What small steps have you taken in Puzzle Quest 2?
In PQ2, we’re going back to the grids but now we’ve got different grid sizes. We’ve got some new gem types that fall in, we’ve got rid of experience and gold gems. The truth is, they were probably the least popular gems in the game, no one bothered collecting gold or XP because they didn’t help you kill the monster. We wanted to make sure every gem in the game helped you fight.
We’ve put an extra colour of mana and an action gem that allows you to activate weapons. That’s a good amount of innovation for us. Just a couple of little things, that people are instantly familiar with. But something new to tinker around with. The action gems are a new way to damage your enemies, which is a lot of fun.
The other thing is, with 5 colours of mana it lets us apply what’s called in the design world, the rule of 5. It’s something they use in Magic: The Gathering for example. You’ll find a lot of good systems use 5 things. Where each thing in the 5 is good against 2 others, and weak against 2 others. Like they’re going rock, paper, scissors, lizards, spock. Perfect example of a rule of 5.
Now we can apply that and that makes the design all the stronger I feel.
Singleplayer is a priority for a lot of time during development, because we know 80-90% of people will just play the singleplayer alone. Puzzle Quest 1 had multiplayer in it, but it had a lot of imbalances in the spells.
Imbalances are great fun in singleplayer, because you can find things and exploit them, and it’s actually quite fun finding those imbalances. Things where you can lock a player down for a number of turns. In multiplayer, that just turns into griefing. And nobody likes to be griefed, and lose the game without having performed a turn in the game.
So we actually spent two months of this project, once we had all the spells and items in the game working to our satisfaction, just playing multiplayer games, and tweaking everything so every class in the game had two or three possible builds that were optimal, and each of those builds had a reasonable chance against the other classes. And no spells were able to lock a player down and take a player out of the game before they had a chance to play.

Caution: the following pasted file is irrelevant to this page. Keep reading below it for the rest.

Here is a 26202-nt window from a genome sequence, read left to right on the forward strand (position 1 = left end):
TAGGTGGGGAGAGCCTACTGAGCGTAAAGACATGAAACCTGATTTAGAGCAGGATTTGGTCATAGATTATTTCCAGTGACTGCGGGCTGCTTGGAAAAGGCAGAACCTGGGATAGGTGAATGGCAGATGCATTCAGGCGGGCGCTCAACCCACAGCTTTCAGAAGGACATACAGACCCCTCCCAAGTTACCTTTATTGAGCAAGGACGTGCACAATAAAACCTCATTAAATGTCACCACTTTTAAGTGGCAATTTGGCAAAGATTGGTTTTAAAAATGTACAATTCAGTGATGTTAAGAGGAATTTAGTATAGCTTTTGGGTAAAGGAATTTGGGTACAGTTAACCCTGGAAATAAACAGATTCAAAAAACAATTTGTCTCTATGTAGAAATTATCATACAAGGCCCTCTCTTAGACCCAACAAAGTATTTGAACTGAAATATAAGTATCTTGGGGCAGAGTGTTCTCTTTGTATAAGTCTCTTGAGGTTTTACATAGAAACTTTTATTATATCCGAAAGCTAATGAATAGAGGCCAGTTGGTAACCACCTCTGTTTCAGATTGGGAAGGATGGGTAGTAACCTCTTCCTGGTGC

The way you balance that sort of thing is just putting hours into it, you’ve got to have people with that sort of mindset who’ll try to create the ultimate build, the min/maxers out there. You’ve gotta put those people on it and give them enough hours to figure that stuff out. I’m a bit of a min/maxer myself, I like to power game. I like to power game in my MMOs, actually. And we’ve got a few of those people in the office, and we kind of just sat with those people for like two months, just looking for those builds and eliminating the spells that did it.
Do you look for that sort of competitiveness in the QA role? One reader wants to know if there are QA positions available.
The QA thing first of all, we have a small core of QA people here full-time, other people we tend to bring in on a contract basis. We’ll bring in 4-8 contract QA people to test our stuff. Now primarily, we’re looking for people who can do everything from spot minor discrepancies in the game to find spelling mistakes - it’s an absolute bonus if they’re also very very good gamers and can figure out imbalances. Mostly we leave that stuff to our designers, who are all pretty good at spotting those things. But as a QA person, that’s a big plus.